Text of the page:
A new COP26 decision for long-term strategies: what’s in it for LDCs?
After months of delay, the formal UN climate negotiations are resuming and countries face a packed agenda. Gabrielle Swaby sets out why the least developed countries (LDCs) should make long-term strategies central to the discussion.
The Paris Agreement invited countries, by 2020, to formulate ‘long-term, low greenhouse gas development strategies’ – visionary plans for delivering low carbon, climate resilient development by mid-century.
But the 2020 deadline has passed, and only 29 countries have submitted long-term strategies (LTS).
As such, LTS will likely emerge as a point of discussion during this year’s UN climate negotiations (COP26). Parties may want to revise the outdated invitation to encourage continued development of LTS to enhance ambition. The update is not unwarranted: more than 100 countries are “advancing consultations on a long-term strategy for climate-neutrality” (PDF) and LTS are recognised as an important national tool for catalysing climate action.
At COP26, the language can be updated to consider LTS already submitted and to invite governments who have not to submit the strategies in a timebound manner.
The new language could also reflect the importance of learning from countries’ experience in developing the LTS, including capturing the global momentum on net zero commitments as well as the importance of offering technical and financial support to developing countries.
For the least developed countries (LDCs), whose contributions to global emissions are negligible, the motivations for revising the invitation may not necessarily be driven by the need for decarbonisation nationally. So, what’s in it for them?
Connecting the dots between the LTS and LDC priorities
LDC climate negotiators are actively engaged across all negotiation areas at COP26, but LDCs need urgent and immediate action on a few big-ticket items. From finance to adaption to loss and damage – all link to the developmental needs and goals of LDCs.
Long-term climate finance
- Status? This is already a contentious issue, particularly since developed countries have not met their commitment to provide US$100 billion in climate finance annually by 2020. As countries embark on defining a new long-term finance goal, the LDC Group will push for discussions to be based on the needs of developing countries.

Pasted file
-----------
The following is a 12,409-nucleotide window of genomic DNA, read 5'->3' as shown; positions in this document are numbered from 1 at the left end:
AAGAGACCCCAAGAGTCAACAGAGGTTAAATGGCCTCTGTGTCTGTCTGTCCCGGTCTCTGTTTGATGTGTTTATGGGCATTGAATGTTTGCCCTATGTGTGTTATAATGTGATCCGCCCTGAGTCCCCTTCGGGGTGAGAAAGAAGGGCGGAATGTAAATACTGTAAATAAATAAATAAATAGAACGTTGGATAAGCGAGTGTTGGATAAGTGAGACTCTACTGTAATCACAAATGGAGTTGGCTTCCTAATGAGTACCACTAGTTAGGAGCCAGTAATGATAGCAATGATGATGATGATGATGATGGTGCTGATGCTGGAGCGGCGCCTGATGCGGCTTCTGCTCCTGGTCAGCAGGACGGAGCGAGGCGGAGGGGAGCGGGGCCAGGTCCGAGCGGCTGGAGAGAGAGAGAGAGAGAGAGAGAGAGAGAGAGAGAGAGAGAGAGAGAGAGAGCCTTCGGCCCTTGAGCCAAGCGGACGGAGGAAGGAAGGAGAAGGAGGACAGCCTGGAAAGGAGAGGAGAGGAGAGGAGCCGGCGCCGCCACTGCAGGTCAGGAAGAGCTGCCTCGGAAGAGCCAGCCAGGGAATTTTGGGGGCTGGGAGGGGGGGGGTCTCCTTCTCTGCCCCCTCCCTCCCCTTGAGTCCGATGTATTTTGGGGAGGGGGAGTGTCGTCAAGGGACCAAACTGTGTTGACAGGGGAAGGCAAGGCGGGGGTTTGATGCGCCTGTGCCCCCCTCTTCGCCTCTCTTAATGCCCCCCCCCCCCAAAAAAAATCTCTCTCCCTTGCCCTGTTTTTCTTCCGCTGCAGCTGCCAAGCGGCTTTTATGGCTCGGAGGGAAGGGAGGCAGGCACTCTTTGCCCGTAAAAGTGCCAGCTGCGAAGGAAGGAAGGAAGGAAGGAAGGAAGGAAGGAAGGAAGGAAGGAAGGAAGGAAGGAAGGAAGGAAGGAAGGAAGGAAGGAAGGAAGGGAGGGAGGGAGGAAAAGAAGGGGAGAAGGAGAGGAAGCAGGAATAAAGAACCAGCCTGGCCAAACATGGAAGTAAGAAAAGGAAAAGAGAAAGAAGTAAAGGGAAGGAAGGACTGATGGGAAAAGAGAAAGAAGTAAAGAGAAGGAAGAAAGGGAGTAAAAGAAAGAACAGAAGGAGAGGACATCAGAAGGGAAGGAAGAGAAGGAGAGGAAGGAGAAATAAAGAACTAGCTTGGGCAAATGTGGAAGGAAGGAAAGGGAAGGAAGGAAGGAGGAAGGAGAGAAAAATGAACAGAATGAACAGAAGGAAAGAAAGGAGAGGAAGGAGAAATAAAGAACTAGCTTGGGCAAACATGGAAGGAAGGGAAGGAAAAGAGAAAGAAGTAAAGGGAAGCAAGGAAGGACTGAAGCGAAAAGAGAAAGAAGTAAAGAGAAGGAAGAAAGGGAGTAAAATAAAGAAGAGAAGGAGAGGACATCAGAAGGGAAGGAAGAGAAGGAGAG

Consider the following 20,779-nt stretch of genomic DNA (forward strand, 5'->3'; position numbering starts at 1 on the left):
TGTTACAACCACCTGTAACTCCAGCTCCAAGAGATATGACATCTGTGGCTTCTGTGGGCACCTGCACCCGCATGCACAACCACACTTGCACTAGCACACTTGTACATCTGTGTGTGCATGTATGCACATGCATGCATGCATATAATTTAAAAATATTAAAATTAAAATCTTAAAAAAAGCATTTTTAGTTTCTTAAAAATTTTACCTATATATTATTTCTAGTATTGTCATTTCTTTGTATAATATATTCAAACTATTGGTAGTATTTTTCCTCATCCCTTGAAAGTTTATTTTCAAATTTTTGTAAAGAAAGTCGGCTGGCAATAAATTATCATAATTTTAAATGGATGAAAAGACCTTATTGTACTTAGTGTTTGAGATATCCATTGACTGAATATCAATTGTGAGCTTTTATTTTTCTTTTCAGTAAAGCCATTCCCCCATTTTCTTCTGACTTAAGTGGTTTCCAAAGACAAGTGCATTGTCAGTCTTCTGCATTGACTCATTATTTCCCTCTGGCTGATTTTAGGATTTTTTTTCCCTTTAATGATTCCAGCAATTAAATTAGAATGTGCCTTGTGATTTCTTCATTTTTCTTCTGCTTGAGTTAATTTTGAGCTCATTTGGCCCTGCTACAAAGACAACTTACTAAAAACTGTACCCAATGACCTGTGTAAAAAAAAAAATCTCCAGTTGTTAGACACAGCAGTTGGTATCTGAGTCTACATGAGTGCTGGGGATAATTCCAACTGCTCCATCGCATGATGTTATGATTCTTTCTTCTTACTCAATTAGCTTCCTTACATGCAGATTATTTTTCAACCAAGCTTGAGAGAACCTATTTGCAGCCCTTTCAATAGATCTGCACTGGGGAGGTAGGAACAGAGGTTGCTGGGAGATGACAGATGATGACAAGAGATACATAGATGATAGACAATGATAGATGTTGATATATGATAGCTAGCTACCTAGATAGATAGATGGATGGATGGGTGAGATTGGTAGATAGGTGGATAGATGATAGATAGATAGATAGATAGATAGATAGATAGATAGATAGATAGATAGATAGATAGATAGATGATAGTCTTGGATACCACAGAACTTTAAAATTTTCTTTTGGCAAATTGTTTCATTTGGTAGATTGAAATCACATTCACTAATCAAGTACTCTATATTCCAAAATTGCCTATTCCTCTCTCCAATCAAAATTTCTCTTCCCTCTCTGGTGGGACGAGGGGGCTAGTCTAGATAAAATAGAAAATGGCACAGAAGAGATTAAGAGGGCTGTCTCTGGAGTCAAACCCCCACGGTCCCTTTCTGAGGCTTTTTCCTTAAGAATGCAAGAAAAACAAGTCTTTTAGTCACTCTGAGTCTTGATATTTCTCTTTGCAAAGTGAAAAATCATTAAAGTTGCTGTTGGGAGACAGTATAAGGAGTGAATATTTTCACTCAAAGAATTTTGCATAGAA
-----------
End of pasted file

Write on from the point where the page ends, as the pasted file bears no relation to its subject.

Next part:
- Connection to LTS? Achieving low-carbon and climate-resilient economies by mid-century requires structural economic changes. The LTS can help coordinate the delivery of climate financing and inform future investment flows, especially from bilateral funders and multilateral development banks (PDF).
Moreover, the original invitation to prepare LTS has inspired global efforts to support parties in developing and implementing long-term climate and development plans.
A COP26 decision could promote continued international collaboration – on policy, finance, technology and so on – to support LDCs with developing, updating and implementing their LTS.
Global Goal on Adaptation (GGA)
- Status? Parties have called for practical steps to conceptualise the global goal on adaptation, and support in understanding how to review progress and implement the goal in-country.
- Connection to LTS? Even if emissions stopped today, the stock of greenhouse gases in the atmosphere means climate change impacts will worsen in decades to come – ignoring adaptation and resilience will no longer be possible.
For LDCs, this means that enhancing adaptive capacity, strengthening resilience and reducing vulnerability – the GGA’s key features – will be just as important as decarbonisation. LTS could be helpful tools to show how countries are delivering on the GGA, consolidate national adaptation efforts and provide clear links between mitigation and adaptation measures.
In so doing, LTS can reinforce links between development, mitigation and adaptation—the embodiment of Article 2 of the Paris Agreement (PDF).
Action and support for loss and damage
- Status? LDCs are fighting hard to ensure all parties recognise the need for scaled up action and support for loss and damage. This includes understanding where the limits of adaptation exist in different contexts and identifying how technical, capacity building and financial support could be provided.
- Connection to LTS? LTS need not be only about decarbonisation; by 2050, climate impacts will be more intense – many of the damaging, extreme weather events of recent years will become routine. For LDCs – where climate impacts, risk and vulnerability pose the greatest challenges – a long-term climate response will need to go beyond reducing emissions.
LTS can help identify strategies and responses to support resilience – from geophysical to economic – given the limits of adaptation.
Separate from the COP26 negotiations, the LDC Group’s 2050 Vision (PDF) sets out LDCs’ aspiration to achieve climate-resilient development and deliver net-zero emissions by 2050, which aligns with the Paris Agreement’s long-term goals. LTS can be a tool to help LDCs achieve that vision.
Technicalities can’t stop climate action
As countries begin to bring the Paris Agreement to life, long-term strategies for achieving low carbon and climate-resilient development at the national level are crucial. We can’t let a technicality stop progress – given the huge gap between current emissions and the 1.5°C target.
At COP26, LDCs have the opportunity to use their moral standing to build pressure on major economies − not only to set net zero commitments but also to demonstrate how they intend to deliver these through a long-term strategy.
All countries need to put forward strong commitments and truly bold efforts to reduce emissions, scale up climate support and sustainably recover from the impacts of COVID-19. LTS set out countries’ pathways for decarbonisation, increasing transparency and trust among nations that we can achieve the Paris Agreement’s 1.5°C goal.